*Benzon, William L. At the Edge of the Modern, or Why is Prospero Shakespeare's Greatest Creation? Journal of Social and Evolutionary Systems, 21 (3), 259-279, 1998.


Comments

mr. benzon-
shakespeare tells us far more about these three characters (and ourselves) than any of the writers you mention, makes them credible human beings with recognizable failings, involving them in plots which are expressive of the different genres as he understood them.
if it is genre you’re interested in, why not attempt to define comedy, tragedy, and romance in general, or as you see them worked out by shakespeare in all the pertinent plays, or even as worked out in these three alone, noting any differences in the handling of jealousy.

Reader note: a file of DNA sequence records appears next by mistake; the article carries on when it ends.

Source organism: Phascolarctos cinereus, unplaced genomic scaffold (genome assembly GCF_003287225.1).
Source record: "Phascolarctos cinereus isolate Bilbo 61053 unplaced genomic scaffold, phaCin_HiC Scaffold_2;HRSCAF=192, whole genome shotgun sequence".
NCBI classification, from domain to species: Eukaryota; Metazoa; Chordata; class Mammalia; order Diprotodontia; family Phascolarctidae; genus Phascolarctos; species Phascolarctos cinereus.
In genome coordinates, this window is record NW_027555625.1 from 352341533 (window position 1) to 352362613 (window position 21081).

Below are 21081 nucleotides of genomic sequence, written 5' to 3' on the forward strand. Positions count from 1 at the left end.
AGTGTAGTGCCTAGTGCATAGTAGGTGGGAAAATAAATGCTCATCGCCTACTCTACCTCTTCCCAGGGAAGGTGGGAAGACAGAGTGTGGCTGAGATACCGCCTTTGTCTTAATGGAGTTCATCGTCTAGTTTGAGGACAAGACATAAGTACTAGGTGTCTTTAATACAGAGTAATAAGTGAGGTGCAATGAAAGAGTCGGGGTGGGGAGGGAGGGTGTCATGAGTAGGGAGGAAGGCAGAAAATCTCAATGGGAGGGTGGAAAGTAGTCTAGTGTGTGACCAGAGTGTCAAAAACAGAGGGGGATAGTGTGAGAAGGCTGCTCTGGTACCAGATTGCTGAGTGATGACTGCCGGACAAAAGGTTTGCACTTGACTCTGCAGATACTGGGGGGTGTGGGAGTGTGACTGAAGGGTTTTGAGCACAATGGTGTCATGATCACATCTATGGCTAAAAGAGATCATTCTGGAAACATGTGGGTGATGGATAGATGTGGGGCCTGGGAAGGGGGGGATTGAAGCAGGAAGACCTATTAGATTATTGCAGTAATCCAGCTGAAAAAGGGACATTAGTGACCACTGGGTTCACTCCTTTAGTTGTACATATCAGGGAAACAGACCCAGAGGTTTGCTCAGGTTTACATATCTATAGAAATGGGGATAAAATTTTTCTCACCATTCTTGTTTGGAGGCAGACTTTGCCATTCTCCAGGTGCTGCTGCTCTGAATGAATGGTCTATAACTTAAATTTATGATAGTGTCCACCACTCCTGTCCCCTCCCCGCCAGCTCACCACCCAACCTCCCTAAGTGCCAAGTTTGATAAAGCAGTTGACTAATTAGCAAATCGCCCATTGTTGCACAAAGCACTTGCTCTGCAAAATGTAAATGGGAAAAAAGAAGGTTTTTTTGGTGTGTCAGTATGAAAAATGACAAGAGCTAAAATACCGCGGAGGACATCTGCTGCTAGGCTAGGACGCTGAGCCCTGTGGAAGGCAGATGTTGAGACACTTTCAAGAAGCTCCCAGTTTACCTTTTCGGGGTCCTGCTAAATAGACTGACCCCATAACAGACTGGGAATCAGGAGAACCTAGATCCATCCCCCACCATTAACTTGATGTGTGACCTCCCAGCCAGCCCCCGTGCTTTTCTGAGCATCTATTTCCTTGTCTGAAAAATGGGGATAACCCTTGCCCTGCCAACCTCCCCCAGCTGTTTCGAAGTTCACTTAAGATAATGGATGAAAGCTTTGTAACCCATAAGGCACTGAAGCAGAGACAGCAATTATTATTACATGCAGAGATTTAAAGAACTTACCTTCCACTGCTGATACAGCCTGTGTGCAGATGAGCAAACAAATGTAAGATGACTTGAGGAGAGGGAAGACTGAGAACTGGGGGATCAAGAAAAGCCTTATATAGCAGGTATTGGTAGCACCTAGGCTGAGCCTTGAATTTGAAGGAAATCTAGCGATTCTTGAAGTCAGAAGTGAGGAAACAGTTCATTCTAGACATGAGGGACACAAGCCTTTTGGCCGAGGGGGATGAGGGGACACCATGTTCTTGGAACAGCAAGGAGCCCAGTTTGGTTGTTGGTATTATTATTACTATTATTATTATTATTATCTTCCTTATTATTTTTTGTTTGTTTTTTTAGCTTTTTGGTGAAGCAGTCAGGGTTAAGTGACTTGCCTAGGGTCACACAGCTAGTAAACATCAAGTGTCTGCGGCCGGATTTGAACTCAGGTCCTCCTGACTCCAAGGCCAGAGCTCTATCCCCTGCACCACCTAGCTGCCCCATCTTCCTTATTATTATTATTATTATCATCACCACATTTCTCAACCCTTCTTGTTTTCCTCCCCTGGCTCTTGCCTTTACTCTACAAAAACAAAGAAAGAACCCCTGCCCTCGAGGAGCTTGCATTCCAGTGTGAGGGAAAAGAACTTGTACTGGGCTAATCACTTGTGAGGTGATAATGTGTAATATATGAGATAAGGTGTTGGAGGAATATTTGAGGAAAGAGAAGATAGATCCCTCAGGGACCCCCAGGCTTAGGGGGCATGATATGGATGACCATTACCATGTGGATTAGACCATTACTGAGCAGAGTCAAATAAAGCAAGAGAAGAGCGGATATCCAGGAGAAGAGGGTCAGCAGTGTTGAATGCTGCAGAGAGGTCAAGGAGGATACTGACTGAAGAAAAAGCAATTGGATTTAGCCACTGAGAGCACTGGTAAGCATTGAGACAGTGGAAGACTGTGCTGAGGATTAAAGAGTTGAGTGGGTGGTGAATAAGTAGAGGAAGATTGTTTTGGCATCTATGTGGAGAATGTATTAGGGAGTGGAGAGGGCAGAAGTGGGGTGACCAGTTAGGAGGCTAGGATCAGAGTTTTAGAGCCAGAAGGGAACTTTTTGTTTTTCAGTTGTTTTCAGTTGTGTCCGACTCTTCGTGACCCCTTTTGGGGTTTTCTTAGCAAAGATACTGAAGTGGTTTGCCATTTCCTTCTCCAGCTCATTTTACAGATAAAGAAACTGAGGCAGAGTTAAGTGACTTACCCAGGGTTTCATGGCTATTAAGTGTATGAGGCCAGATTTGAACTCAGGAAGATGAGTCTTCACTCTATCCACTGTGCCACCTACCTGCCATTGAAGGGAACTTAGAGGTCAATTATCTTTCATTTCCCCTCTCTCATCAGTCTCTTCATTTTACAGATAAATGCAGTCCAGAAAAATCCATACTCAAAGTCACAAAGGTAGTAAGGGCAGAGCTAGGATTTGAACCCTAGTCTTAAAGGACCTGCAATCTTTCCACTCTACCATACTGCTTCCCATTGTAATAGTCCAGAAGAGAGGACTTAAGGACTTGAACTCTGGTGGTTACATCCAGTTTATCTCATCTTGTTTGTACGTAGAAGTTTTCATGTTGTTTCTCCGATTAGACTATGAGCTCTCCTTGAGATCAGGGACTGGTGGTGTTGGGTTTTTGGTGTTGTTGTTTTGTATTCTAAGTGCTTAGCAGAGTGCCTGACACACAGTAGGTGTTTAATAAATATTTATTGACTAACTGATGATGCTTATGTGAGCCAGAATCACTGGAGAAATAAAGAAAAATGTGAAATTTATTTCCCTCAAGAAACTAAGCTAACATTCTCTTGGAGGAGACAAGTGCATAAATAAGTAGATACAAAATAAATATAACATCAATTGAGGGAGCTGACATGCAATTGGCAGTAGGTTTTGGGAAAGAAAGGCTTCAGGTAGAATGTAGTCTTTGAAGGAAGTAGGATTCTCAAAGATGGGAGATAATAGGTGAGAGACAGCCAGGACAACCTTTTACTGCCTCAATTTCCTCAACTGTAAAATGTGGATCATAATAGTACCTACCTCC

to a casual observer, it would seem that you are doing your damnedest to get away from shakespeare and engage with theorists and their terminology—synchronicity and diachronicity, mapping, absorption of functions, metalanguage, transformational relationships, myth structure, and so on—using the three plays as an occasion for something more “intellectual” and less enlightening.  if you were to confine your study to the dramas themselves, you would learn more and have spent the whole time in the company of the greatest writer in the language.  it will cut down on the footnotes, of course, and the noise of today, leaving you no critical/theoretical buffers for protection, but you won’t be sorry.